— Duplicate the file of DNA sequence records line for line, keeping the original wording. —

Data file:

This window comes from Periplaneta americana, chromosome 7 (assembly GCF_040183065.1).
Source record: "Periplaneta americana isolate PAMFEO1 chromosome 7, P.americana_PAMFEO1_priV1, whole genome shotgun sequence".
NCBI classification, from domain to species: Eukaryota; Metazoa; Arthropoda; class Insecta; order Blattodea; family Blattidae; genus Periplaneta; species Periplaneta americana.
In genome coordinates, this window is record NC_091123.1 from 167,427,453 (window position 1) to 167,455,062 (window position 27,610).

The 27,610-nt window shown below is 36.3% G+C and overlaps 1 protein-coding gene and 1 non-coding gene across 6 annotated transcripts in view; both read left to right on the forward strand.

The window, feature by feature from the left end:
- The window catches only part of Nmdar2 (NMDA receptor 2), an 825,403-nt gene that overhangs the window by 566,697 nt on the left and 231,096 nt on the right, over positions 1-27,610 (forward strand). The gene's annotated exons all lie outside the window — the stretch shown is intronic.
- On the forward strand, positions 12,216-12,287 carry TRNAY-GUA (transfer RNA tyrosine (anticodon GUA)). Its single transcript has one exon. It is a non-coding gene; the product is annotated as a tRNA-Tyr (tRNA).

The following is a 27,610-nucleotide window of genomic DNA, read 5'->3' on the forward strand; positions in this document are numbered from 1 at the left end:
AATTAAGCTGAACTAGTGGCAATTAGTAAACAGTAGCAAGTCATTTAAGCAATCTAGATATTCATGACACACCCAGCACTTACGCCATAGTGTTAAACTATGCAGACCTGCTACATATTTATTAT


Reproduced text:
This window comes from Periplaneta americana, chromosome 7 (assembly GCF_040183065.1).
Source record: "Periplaneta americana isolate PAMFEO1 chromosome 7, P.americana_PAMFEO1_priV1, whole genome shotgun sequence".
NCBI classification, from domain to species: Eukaryota; Metazoa; Arthropoda; class Insecta; order Blattodea; family Blattidae; genus Periplaneta; species Periplaneta americana.
In genome coordinates, this window is record NC_091123.1 from 167,427,453 (window position 1) to 167,455,062 (window position 27,610).

The 27,610-nt window shown below is 36.3% G+C and overlaps 1 protein-coding gene and 1 non-coding gene across 6 annotated transcripts in view; both read left to right on the forward strand.

The window, feature by feature from the left end:
- The window catches only part of Nmdar2 (NMDA receptor 2), an 825,403-nt gene that overhangs the window by 566,697 nt on the left and 231,096 nt on the right, over positions 1-27,610 (forward strand). The gene's annotated exons all lie outside the window — the stretch shown is intronic.
- On the forward strand, positions 12,216-12,287 carry TRNAY-GUA (transfer RNA tyrosine (anticodon GUA)). Its single transcript has one exon. It is a non-coding gene; the product is annotated as a tRNA-Tyr (tRNA).

The following is a 27,610-nucleotide window of genomic DNA, read 5'->3' on the forward strand; positions in this document are numbered from 1 at the left end:
AATTAAGCTGAACTAGTGGCAATTAGTAAACAGTAGCAAGTCATTTAAGCAATCTAGATATTCATGACACACCCAGCACTTACGCCATAGTGTTAAACTATGCAGACCTGCTACATATTTATTAT